IPR File

In 1949 when Evelyn Birkby began writing a weekly column for the Shenandoah Evening Sentinel, her publisher told her to include a recipe every week. She did, even though she couldn’t cook. 

The newspaper column “Up a Country Lane” has had a 70-year run. Birkby, now 100, has decided it is time for her to say goodbye to her readers. 

Justin Brice Guariglia gave up photojournalism to pursue environmental activism a few years ago. Today, he is most well known for his large scale photographic, sculptural and installation-based works inspired by the relationship between the earth and humans. He uses art to try and get his point across that humans are having a negative impact on the planet. 

Matthew Alvarez / IPR

In a new collection of essays, “Some Of Us Are Very Hungry Now,” Andre Perry writes about his journey from Washington D.C. to Iowa City to Hong Kong exploring questions about race, racism, homophobia, self-discovery and identity. 

The Power Of Organic Farming In Iowa

Nov 8, 2019
Liz West / Flickr

Organic farming is on the rise in Iowa according to ISU Extension Organic Specialist Kathleen Delate.

"Unique advantages associated with organic practices are pushing the industry forward," she says. 

Delate joins Talk of Iowa host Charity Nebbe to talk about organic farming and how crop diversity can optimize profits during this episode of the show. By cultivating many different types of organic plants, she says farmers avoid the risk of growing just one or two failing crops.

Matt Alvarez / IPR

When cellist Hannah Holman began her YouTube series exploring the lives of female cellists throughout history, she did not anticipate getting many views or subscribers. Austin McConnell, a YouTuber with nearly one million subscribers, recently promoted Holman's channel in one of his videos, helping Holman develop a larger audience. 

Arnab Chakladar / Graywolf Press

"Suicide Woods" is author Benjamin Percy's latest collection of short stories. The book delivers a combination of horror, crime and weird happenings in the woods. This book is a dark, inventive collection full of eerie and provocative tales.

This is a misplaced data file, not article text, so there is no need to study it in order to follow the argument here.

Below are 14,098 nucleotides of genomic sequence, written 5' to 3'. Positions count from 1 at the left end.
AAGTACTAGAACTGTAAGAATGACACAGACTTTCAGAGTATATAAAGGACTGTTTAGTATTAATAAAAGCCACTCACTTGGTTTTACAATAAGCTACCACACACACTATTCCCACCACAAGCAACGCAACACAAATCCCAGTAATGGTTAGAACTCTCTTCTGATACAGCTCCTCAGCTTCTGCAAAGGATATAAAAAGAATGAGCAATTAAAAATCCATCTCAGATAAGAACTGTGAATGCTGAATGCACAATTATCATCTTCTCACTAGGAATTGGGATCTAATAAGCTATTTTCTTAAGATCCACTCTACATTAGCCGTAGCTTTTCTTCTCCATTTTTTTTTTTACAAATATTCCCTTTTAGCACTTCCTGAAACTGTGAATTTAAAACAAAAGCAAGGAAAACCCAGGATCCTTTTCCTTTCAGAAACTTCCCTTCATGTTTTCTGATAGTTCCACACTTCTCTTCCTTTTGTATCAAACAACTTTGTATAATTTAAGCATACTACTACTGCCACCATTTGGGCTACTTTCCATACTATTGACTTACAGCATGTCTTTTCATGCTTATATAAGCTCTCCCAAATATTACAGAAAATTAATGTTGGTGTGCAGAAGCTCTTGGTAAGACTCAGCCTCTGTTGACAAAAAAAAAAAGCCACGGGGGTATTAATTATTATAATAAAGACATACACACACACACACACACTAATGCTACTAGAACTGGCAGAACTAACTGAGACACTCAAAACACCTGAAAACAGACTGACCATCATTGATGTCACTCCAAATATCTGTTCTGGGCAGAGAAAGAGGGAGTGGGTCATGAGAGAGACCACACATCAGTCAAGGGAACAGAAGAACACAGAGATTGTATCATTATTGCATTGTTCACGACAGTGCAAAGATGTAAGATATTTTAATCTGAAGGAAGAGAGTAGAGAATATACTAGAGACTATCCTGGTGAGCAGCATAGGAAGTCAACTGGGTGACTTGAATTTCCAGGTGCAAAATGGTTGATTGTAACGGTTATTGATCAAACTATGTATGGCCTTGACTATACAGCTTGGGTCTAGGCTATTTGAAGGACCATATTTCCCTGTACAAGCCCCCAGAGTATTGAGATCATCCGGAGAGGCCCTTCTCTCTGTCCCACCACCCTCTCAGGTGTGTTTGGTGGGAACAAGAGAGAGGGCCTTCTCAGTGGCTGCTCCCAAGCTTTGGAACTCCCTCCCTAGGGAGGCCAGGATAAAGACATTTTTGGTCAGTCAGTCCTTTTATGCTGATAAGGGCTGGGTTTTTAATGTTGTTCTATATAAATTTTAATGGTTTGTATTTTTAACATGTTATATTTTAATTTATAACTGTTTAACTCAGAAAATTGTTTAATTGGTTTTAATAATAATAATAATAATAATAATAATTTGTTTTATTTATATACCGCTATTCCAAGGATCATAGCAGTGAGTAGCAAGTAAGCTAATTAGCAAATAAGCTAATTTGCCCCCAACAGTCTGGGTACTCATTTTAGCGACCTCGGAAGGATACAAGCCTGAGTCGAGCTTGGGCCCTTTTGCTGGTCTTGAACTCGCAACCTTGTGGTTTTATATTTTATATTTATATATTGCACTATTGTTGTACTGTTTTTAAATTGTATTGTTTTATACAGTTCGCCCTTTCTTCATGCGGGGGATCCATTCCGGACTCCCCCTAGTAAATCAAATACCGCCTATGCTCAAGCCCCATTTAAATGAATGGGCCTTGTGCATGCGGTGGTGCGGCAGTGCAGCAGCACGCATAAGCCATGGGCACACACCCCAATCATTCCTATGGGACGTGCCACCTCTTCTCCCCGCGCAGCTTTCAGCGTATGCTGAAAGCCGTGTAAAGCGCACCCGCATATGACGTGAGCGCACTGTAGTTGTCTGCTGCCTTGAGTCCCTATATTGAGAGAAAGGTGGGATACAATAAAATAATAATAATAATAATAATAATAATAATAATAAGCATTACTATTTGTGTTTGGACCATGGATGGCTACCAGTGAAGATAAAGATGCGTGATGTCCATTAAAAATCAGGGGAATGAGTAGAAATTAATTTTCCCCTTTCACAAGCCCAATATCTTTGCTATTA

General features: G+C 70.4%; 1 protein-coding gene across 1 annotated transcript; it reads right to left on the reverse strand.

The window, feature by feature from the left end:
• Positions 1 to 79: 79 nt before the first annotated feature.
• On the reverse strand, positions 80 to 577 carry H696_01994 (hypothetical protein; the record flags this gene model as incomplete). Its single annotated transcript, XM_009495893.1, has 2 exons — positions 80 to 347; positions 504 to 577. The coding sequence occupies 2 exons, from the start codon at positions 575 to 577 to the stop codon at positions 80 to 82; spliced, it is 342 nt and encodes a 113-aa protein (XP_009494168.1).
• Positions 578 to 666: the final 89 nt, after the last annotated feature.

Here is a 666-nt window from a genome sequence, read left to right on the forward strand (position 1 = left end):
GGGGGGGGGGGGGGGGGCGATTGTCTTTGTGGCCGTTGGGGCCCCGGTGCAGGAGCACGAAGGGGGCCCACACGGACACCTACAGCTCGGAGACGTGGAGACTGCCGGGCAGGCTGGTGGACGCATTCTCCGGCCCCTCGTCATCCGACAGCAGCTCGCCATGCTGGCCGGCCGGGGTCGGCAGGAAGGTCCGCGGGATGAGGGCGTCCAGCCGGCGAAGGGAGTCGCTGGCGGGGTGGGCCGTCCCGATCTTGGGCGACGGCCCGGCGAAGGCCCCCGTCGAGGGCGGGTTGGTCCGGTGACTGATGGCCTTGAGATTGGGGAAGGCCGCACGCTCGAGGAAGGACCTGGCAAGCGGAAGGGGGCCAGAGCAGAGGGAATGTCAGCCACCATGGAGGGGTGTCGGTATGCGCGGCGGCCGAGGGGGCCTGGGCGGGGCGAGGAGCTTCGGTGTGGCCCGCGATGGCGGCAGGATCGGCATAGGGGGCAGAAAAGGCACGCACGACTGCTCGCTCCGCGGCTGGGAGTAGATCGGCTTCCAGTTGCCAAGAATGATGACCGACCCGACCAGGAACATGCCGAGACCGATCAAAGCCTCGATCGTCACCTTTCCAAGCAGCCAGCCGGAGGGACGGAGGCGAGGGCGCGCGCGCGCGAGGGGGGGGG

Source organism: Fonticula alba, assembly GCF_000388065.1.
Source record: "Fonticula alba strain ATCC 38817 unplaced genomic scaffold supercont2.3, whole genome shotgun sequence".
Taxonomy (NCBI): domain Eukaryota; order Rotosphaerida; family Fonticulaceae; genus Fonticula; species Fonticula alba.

An estimated 400 deaths per year in Iowa are caused by radon-induced lung cancer. That is approximately the number of Iowans who die in traffic accidents each year. All of Iowa's 99 counties have the highest potential for radon levels and is the number one cause of lung cancer among non-smokers.   

Ed Robertson / Unsplash


Since 2003, The Iowa Center for the Book has been picking an All Iowa Reads book. The goal is to foster a sense of unity in our state through reading. Starting in 2018, the All Iowa Reads Committee expanded the program to include three books, one for adults, one for teens and one for children.

Emily Woodbury

This program originally aired on 4-24-18

When Leigh Ann Erickson taught in Chicago and New York, she witnessed the effects of social injustice every day.

But the view from small town Iowa can be very different. That’s why Erickson founded a social justice course, an African American literature course, and the CARE Conference at Mount Vernon High School. Through this curriculum, Erickson hopes to broaden her students' perspectives about income inequality, race, and the criminal justice system. 

Photo Courtesy of Rosenna Bakari

This program originally aired on 4-18-18.

Imagine the scene at drop-off at an elementary school, all those children smiling laughing. Statistics tell us that one in every 10 of those children in the United States will be sexually abused before they turn 18. 

Preparing Plants For Winter

Nov 1, 2019
Stanley Zimney / Flickr

In order to thrive in spring, plants have to successfully transition through the long winter months, so prepping many types of plants and gardens ahead of time is a key step. 

On this edition of 'Horticulture Day,' Assistant Director of Reiman Gardens Aaron Steil and ISU Extension Horticulture Specialist Richard Jauron join Charity Nebbe to lay out the do's and don'ts of getting ready for winter. 

Kon Karampelas / Unsplash